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ON account of the increasing number of books and the poor accommodations for reference and study, it was proposed, about five years ago, to enlarge Gore Hall, but through lack of funds the project was abandoned for the time. At length it has become absolutely necessary to make some addition to the stacking room, as the increase of volumes has been very rapid within the last few years, many of the books coming from the bequests of Charles Sumner and Dr. Walker. Under the present librarian, who was appointed assistant in 1825 and again in 1841, and in 1856 was appointed librarian, the number of volumes has increased from 50,000 to 155,000. These, together with the libraries of the various schools, make up a library surpassed by only two in America, the one at Washington and the Boston Public. In the last report of the examining committee before the Board of Overseers, it was recommended that the students in history should have greater facilities for reference to and the study of the historical portion of the library, which is known as the most complete in the country. The necessity of the occupying of the alcoves by those in the bibliographical department has long been a great hindrance to the instructors in matters of reference. Accordingly it has been voted to enlarge Gore Hall.

The plan for enlargement proposed now, which is the same that was handed in five years ago by Ware and Van Brunt, the architects of Memorial Hall, is to extend the eastern wing of the present building eighty-eight feet, which addition will make the length of the entire wing between one hundred and one hundred and five feet. The main room in this wing will be thirty-four by seventy-nine, and will have a capacity for stacking upwards of 150,000 volumes. Of the two plans proposed for stacking the books, the one which proposes to divide the stacking-room into alcoves will give but three hundred and fifty six feet on one level for stacking while the other plan, which is to stack the books in shelves placed in the body of the room, running width-ways, with passages two feet wide between each shelf, and connected by a set of shelves running at right angles through the middle, gives eight hundred and eighty-four feet. The objections to the inconvenience in referring to books, caused by the narrowness of the passages, are overcome by the placing of desks opposite the end of each passage, at which one can sit and read. The lighting of the room will be by a skylight running the whole length, and around the room will be three galleries for stacking, with eight feet studding between each gallery. The width of the main part of the wing is about thirty-four feet, but the ground-floor is to be extended nineteen feet on the south side, and will run the length of the wing. This portion of the building will have a lean-to roof, and is to be divided into three rooms and a vestibule. The most easterly room, the dimensions of which are eighteen by twenty-six, is to be occupied by the librarian; the room next to this, going west, will be the assistant librarian's, dimensions nineteen by ten; and the rest of this ground extension will be taken up by a room, nineteen by forty-six, for the bibliographical department, and a vestibule, twelve by twenty-one. The entrance to this vestibule and the library will occupy the place in the east wing which corresponds to the place of entrance now used in the west wing. At the summit of the steps leading to the entrance will be a large platform. The old door is to be closed, and we shall be heartily glad to get rid of the inconvenience undergone in getting in and out of the building. A corridor, which will be lighted by windows from above, will run the length of the wing between the main room and the rooms in the ground extension, and will end in an entrance opening east. The older portion of the east wing, with a few feet of the new portion, will be made into a delivery and catalogue room, thirty by thirty-four, which will be surrounded by a balcony and lighted from above by large windows.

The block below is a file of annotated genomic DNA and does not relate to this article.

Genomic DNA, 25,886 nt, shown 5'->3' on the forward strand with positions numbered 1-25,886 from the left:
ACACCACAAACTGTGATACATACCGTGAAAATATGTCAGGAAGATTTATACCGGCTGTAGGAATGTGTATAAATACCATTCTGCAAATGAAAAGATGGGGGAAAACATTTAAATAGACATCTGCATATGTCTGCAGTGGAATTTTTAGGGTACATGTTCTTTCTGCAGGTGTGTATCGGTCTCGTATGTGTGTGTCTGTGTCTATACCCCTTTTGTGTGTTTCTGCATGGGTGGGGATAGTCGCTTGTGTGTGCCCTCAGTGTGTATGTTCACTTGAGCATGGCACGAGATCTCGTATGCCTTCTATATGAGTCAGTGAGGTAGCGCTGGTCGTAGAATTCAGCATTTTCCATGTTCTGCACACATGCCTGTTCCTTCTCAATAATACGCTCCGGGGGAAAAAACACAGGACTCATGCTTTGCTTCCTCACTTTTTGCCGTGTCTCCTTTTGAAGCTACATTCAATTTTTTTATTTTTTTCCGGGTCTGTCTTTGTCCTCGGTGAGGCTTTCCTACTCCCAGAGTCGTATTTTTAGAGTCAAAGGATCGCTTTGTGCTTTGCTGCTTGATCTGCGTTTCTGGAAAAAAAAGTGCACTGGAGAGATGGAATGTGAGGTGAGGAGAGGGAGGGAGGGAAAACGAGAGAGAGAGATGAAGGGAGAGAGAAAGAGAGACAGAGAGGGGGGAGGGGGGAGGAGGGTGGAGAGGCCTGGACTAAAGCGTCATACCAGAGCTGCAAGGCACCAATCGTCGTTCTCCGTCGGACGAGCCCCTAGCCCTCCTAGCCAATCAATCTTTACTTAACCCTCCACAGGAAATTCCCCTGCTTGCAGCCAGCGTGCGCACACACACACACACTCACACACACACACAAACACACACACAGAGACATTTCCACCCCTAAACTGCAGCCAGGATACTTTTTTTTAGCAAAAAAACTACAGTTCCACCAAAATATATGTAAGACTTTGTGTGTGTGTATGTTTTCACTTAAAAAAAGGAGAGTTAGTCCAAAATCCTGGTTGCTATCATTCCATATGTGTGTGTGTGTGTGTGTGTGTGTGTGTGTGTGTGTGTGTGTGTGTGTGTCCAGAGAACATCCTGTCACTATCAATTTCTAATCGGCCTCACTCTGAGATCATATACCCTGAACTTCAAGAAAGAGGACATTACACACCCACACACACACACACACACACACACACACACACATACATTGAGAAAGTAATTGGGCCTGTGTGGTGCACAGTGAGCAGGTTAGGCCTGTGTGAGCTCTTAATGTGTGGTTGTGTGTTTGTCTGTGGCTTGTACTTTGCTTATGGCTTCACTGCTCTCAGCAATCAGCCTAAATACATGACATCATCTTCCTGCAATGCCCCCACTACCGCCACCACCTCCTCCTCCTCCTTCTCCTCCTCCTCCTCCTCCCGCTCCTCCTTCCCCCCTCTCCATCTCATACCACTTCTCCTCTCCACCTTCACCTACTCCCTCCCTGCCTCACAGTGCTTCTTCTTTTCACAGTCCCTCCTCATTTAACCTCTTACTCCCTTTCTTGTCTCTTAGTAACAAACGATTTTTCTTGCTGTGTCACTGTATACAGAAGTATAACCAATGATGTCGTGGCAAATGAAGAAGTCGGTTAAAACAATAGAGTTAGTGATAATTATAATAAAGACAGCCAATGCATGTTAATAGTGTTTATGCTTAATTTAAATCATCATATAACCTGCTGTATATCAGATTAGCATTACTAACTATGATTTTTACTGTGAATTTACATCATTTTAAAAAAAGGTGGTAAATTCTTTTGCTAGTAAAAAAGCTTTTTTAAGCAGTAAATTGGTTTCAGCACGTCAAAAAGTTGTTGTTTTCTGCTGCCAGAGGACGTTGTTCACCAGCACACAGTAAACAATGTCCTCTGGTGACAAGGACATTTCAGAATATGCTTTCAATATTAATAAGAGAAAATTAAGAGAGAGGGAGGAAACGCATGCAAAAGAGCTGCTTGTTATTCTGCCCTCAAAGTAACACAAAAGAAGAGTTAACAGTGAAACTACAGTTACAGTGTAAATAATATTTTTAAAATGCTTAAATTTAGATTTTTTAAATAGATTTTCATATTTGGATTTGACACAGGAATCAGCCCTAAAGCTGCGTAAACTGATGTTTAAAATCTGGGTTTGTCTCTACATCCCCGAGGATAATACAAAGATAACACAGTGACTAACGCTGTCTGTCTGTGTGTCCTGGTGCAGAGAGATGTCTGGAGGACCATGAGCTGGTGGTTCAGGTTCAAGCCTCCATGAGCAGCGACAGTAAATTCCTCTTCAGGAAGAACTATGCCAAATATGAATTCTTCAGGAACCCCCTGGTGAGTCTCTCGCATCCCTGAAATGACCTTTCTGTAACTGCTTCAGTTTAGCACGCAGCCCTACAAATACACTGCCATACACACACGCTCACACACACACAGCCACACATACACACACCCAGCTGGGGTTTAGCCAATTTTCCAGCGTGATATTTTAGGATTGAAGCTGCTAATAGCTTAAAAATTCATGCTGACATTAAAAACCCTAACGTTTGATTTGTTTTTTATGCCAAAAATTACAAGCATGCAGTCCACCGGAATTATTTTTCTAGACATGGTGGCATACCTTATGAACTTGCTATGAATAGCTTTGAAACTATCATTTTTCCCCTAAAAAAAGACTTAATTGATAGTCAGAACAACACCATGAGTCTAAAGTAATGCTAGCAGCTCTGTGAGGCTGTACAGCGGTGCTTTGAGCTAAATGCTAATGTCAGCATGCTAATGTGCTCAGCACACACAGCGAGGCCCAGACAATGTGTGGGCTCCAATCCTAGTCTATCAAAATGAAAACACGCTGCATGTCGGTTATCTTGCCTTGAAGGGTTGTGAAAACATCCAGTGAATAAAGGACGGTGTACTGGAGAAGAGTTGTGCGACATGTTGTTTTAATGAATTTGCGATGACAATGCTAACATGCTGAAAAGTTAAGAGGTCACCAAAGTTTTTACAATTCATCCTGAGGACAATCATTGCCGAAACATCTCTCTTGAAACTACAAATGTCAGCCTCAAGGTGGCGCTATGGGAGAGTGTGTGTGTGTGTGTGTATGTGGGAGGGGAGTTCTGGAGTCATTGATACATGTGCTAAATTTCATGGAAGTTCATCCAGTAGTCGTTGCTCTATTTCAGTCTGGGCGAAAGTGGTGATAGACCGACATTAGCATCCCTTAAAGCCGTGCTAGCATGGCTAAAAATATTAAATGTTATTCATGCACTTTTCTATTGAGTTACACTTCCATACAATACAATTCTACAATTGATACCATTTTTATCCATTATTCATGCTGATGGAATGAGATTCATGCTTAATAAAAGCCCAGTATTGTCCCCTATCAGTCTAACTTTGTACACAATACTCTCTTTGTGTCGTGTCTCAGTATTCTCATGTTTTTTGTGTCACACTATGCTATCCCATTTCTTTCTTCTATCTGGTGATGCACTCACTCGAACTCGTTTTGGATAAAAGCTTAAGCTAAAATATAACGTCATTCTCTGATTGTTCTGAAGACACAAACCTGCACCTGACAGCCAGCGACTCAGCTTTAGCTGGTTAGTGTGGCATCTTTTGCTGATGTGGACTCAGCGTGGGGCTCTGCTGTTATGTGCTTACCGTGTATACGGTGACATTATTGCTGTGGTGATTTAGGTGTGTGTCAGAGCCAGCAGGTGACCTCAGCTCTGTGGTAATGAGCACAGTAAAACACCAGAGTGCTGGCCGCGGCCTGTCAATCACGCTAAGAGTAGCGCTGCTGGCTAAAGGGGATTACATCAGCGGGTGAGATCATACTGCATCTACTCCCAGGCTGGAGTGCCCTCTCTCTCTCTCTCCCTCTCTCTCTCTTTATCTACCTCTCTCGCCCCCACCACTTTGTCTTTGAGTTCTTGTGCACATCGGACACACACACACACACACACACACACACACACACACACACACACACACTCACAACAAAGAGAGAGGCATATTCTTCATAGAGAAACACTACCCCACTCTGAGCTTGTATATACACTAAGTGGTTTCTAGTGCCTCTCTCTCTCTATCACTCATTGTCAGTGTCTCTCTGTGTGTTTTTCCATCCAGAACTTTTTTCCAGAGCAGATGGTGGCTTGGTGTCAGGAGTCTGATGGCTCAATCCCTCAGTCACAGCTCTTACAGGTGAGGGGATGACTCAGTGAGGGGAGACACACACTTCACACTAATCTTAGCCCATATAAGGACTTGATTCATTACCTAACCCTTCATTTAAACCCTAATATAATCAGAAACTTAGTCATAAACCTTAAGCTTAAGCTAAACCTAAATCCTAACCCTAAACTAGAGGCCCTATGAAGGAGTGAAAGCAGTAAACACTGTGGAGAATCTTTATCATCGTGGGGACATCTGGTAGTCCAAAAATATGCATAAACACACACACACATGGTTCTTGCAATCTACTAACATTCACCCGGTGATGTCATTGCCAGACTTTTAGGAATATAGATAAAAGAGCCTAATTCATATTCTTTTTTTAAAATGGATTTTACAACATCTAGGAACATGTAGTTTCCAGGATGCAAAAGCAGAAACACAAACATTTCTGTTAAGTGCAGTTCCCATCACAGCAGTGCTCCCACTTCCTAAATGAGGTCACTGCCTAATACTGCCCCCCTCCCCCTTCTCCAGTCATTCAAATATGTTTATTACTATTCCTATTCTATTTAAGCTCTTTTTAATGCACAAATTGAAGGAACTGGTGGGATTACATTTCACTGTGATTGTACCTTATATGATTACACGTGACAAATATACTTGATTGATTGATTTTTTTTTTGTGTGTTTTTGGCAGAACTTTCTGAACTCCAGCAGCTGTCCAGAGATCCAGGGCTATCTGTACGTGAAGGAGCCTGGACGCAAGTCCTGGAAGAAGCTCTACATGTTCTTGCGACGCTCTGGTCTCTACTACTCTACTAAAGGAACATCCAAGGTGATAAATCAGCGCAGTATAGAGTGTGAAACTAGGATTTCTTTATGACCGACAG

What is now the main room in the building will be furnished for the accommodation of those who wish to study and read, and the books in the alcoves will be mostly those of reference. The alcoves will probably be closed,-except to the privileged, by a railing running around the room, and will be unoccupied, the shelves that cover the windows being removed to admit the light. The present reading room will be divided into small study-rooms for the convenience of those who, in their studies, require table-room for a large number of books. The basement will be used for binder's room, storage, etc. The great number of books and the increasing number of borrowers require an entire change in the system of delivery. One of the plans of delivery which is proposed and probably will be adopted is that used for the delivery of books not to be taken from the building in the Boston Public Library.

And so, at last, while we eagerly look forward to the changes which shall put an end to all the complaints against our library and its system, we can exclaim, "The crescent promise of our spirits hath not set."

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